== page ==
SUCHET SIṄGH, RĀJĀ (1801-1844.), the youngest of the Ḍogrā trinity who rose to high positions at the court of Mahārājā Raṇjīt Siṅgh, was born on 18 January 1801, the son of Mīāṅ Kishorā Siṅgh. He started his career at a young age, appointed to the duty of laying public petitions before the Mahārājā in the wake of his elder brother, Dhiān Siṅgh, assuming, in 1818, the important office of ḍeoṛhīdār or chamberlain to the royal household. He lacked the political and administrative ability of his brothers, Gulāb Siṅgh and Dhiān Siṅgh, yet he won the favour of the Mahārājā by his handsome bearing and engaging manner. In 1822, he was created Rājā of Bandrālṭā and Sāmbā. He was also made the commander of the Chāryārī Sowārs, Raṇjīt Siṅgh's crack cavalry brigade. He usually remained at the court performing sundry protocol duties. Foreign visitors to the Sikh capital have paid Suchet Siṅgh generous compliments, describing him as 'the beau ideal of a Sikh soldier,' 'a gay courtier and gallant soldier,' and the great dandy of the Punjab. 'Suchet Siṅgh was also given assignments in the field. He took part in the Peshāwar campaigns of 1834-35 and 1837 and was charged with the administration of ṭonk and Bannū area in 1836. In recognition of his services in the Peshāwar campaigns, Jasroṭā was farmed out to him in July 1835, Aṭalgaṛh and Koṭhī were given him as jāgīr in December 1836, and Nadauṇ worth 70,000 rupees in May 1838. In 1838, he was assigned to administer the territories of General Avitabile.
During the lifetime of Mahārājā Raṇjīt Siṅgh Suchet Siṅgh betrayed no political interest but, after his death, he was involved in the murder of Chet Siṅgh Mahārājā Khaṛak Siṅgh's favourite, in October 1839. After the deaths of Mahārājā Khaṛak Siṅgh and Kaṅvar Nau Nihāl Siṅgh in November 1840, he supported Rāṇī Chand Kaur against Kaṅvar Sher Siṅgh, but transferred his allegiance to the latter as he invested the Fort of Lahore in January 1841. He escorted Kaṅvar Partāp Siṅgh during his meeting with Lord Ellenborough, the British governor-general, at Fīrozpur in December 1842. At one stage, on 15 August 1843, according to Sohan Lāl, the court historian, Ajīt Siṅgh and Lahiṇā Siṅgh Sandhāṅvālīā, who had planned the murder of Dhiān Siṅgh, proposed that Suchet Siṅgh replace his brother as the prime minister. When with the installation of young Duleep Siṅgh as Mahārājā of the Punjab, Hīrā Siṅgh was appointed Wazīr, Suchet Siṅgh felt jealous. He conspired with Jawāhar Siṅgh maternal uncle of the young Mahārājā, to wrest the office of Wazīr from his nephew. Gulāb Siṅgh, the eldest of the Ḍogrā brothers, dissuaded him from opposing Hīrā Siṅgh. He, in fact, took Suchet Siṅgh with him when he left for Jammū on 5 December 1843, but the latter kept up communication with the army at Lahore inciting it against Hīrā Siṅgh and his adviser, Paṇḍit Jallā. Encouraged by the response to his overtures, he ordered his Chāryārī troops to move to Lahore, himself reaching there with a small escort on 26 March 1844. Hīrā Siṅgh encircled his camp with his artillery and Suchet Siṅgh was killed in action on 27 March.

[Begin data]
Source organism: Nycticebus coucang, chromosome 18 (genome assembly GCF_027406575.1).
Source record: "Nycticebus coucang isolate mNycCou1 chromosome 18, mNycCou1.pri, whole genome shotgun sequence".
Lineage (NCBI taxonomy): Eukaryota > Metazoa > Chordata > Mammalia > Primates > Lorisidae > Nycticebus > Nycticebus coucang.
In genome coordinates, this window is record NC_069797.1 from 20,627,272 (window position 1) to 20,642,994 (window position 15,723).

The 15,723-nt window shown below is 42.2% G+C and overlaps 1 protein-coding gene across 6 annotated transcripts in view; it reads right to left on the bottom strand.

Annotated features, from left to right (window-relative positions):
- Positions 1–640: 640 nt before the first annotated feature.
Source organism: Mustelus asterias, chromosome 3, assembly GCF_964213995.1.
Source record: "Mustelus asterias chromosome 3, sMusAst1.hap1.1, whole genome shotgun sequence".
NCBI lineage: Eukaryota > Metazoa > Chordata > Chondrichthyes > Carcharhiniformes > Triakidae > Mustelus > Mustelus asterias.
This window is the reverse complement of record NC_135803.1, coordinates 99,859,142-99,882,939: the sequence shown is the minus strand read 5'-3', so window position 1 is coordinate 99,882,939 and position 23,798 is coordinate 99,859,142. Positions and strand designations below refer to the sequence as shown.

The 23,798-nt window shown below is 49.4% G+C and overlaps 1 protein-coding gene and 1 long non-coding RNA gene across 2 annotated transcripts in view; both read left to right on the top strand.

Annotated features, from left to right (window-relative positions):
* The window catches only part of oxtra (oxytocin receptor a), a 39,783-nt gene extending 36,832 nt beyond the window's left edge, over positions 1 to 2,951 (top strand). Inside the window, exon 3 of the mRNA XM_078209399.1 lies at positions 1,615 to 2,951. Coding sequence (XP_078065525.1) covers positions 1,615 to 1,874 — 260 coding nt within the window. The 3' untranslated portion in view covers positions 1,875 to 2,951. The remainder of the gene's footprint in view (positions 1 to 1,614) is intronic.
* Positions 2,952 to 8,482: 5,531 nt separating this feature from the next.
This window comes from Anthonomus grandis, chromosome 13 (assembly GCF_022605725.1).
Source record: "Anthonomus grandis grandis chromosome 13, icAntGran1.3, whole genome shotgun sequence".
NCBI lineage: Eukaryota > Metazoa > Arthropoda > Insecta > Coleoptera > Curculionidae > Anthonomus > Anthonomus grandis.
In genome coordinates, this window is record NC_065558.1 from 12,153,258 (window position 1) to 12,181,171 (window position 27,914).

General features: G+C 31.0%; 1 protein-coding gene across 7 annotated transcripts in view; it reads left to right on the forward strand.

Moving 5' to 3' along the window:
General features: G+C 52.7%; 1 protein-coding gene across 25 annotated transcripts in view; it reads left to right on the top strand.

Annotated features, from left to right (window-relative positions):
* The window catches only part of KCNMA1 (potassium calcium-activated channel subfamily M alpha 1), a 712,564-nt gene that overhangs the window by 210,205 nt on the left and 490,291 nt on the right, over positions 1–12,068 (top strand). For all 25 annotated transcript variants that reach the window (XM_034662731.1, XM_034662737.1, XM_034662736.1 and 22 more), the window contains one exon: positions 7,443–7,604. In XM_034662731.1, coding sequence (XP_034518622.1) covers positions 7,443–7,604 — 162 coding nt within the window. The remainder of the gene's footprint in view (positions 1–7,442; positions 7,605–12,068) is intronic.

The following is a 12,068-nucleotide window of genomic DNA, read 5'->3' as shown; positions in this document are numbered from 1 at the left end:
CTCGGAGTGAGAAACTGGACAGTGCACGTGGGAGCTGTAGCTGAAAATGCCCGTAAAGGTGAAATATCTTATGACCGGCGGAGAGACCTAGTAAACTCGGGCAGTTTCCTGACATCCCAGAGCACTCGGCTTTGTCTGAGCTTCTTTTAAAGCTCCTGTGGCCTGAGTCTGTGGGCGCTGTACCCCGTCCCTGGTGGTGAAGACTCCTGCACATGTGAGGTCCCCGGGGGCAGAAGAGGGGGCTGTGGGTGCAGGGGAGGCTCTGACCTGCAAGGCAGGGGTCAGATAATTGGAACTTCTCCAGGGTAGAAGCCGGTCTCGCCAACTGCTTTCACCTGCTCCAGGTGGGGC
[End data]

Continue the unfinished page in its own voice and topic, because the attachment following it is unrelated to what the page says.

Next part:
Suchet Siṅgh had amassed a vast fortune. He held jāgīrs worth 3,06,865 rupees annually. He had secretly kept a part of his treasure, worth, about 15,00,000 rupees, at Fīrozpur in British territory, which later became a matter of discord between the Sikh State and the British Government.
K. Jagjīt Siṅgh